My beloved Caleb,
You're 10! I can't believe a decade has elapsed since I wrote the first of these annual letters to you.
"You are only 16 days old," that first letter began, "and virtually everything about you is still a mystery." I marveled at the emotion I felt for an infant I barely knew, and prayed that life would bring you many blessings. But the real point of that letter was that I was already thinking about your character, and how much I wanted you to grow up to be decent, kind, and honest. "Like every parent, I want you to do well," I wrote. "But more than anything else, I want you to do good."
Ten years later, I know so much more about you than I did then. I know that you have a good mind and are an avid reader. I know that you love vanilla ice cream but recoil from grilled-cheese sandwiches. I know that you will try to brazen your way through even the most obvious lie. I know that you're an uncomplaining patient when you're sick and a champion sulker when you're angry. I know that you dote on your little brother.
I also know that your formative years are speeding by. For better or for worse, your upbringing is half over. But the message of that first letter -- character matters and I want yours to be good -- is one that I still try to communicate to you. You've certainly heard me say it often enough. When I asked you a few weeks ago to tell Micah what I want both of you to be when you grow up, you knew the answer: "A good person," you replied, with a here-we-go-again roll of your eyes.
About a year before you were born, I reviewed a book by Calvin Trillin called Messages from My Father. It was a heartwarming memoir of Trillin's immigrant father, Abe, and the assorted lessons -- some wise, some quite mad -- he had conveyed over the years to his son. When I read the book I wasn't yet a father, but as I think about it now, I can't help wondering which messages from your father will stay with you through the years.
Some messages I try to convey through behavior more than words.
I want you and Micah to become loving fathers and husbands, so I make sure that open affection is something you see and get a lot of. Some men are inhibited about kissing or hugging their wives, or addressing them with terms of endearment; you're growing up in an environment where your father makes no secret of his love for your mother.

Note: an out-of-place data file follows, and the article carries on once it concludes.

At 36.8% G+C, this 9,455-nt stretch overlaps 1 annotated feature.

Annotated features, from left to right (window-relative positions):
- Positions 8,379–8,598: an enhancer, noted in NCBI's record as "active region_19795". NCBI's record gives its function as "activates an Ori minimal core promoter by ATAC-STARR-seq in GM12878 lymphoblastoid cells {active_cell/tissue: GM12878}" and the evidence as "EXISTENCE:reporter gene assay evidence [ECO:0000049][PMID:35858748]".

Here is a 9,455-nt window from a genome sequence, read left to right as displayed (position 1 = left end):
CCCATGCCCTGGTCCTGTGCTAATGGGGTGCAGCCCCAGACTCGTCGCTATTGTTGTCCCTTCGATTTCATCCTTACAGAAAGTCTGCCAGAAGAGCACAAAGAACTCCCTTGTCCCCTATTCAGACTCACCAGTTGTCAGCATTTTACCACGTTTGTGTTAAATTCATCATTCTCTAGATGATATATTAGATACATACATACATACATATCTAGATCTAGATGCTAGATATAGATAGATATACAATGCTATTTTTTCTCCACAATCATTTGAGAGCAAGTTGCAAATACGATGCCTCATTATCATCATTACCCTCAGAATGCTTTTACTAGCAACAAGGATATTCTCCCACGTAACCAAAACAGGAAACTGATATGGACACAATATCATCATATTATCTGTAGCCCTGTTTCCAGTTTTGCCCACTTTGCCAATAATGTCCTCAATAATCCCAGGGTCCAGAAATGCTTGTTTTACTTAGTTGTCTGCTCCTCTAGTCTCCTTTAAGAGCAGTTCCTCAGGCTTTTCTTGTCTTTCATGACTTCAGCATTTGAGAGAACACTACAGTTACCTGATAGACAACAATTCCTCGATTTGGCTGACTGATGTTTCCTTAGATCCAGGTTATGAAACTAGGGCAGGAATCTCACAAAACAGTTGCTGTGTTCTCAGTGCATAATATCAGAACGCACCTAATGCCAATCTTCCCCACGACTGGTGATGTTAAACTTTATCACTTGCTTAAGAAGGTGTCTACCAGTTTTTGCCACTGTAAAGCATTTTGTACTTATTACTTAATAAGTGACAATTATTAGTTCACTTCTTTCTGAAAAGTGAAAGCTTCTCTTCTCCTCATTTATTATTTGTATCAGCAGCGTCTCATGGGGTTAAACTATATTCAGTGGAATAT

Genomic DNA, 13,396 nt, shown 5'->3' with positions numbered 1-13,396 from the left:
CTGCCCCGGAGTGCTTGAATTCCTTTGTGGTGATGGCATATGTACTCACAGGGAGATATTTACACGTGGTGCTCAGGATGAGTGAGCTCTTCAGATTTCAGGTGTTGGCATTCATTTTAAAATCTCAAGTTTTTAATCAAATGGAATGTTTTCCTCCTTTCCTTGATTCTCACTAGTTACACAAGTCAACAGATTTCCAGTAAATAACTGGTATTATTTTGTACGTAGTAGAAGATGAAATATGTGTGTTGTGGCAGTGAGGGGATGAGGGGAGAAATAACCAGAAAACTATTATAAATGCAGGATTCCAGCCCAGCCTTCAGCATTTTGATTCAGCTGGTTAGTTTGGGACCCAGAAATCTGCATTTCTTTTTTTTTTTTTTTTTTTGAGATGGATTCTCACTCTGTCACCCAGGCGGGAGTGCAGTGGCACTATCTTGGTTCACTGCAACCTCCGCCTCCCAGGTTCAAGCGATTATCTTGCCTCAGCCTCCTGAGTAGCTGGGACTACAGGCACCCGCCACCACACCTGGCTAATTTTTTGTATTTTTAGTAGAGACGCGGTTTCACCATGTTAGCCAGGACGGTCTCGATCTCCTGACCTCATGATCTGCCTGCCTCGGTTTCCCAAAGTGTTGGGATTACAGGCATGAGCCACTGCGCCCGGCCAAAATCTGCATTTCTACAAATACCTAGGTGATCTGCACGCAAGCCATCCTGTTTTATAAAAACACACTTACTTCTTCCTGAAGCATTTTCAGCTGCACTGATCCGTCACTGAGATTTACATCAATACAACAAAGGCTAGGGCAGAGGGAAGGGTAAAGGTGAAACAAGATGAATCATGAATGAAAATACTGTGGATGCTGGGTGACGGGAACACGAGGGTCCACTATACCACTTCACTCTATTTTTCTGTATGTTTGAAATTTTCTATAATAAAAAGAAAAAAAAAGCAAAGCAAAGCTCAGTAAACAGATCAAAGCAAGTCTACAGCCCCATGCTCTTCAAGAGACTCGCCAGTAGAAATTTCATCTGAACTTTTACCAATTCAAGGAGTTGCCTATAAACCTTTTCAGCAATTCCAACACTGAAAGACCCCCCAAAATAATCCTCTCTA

I hope your children will grow up in a similar environment.
Speaking of your children, I have been shamelessly propagandizing you for years on the advantages of marrying early and having lots of kids -- two things I didn't do but wish I had. "When you're 22 years old and you get married and have five children," I remember asking you when you were about 4, "what will their names be?" (You said they would all be named Caleb.)
Another message I hope is getting through example is the importance of apologizing when you've wronged another person. When Mama or I think we've treated you unjustly -- perhaps by blaming you for something that wasn't your fault, or overreacting to something that was -- we make a point of sincerely saying, "I'm sorry." Some people would rather chew glass than say those two words -- but learning to do so is part of being a mature and decent person.
Of course I try to teach you to be nice to your family and friends, but I also want you to learn to empathize even with strangers. Some years ago I adopted a practice that I first encountered in an essay by Rabbi Joseph Telushkin : Whenever we are startled or inconvenienced by the siren of an ambulance or firetruck, I offer a prayer that the EMTs or firefighters arrive in time to help whoever is in danger. "By accustoming ourselves to uttering a prayer at the very moment we feel unjustly annoyed," Telushkin wrote, "we become better and more loving people."
In some ways you are well on your way to becoming a "better and more loving" person. In others, you -- like me -- still have some distance to go. But at the 10-year mark, Caleb, I've got to say: You're a pretty terrific kid.
All my love,
(Jeff Jacoby is a columnist for The Boston Globe).
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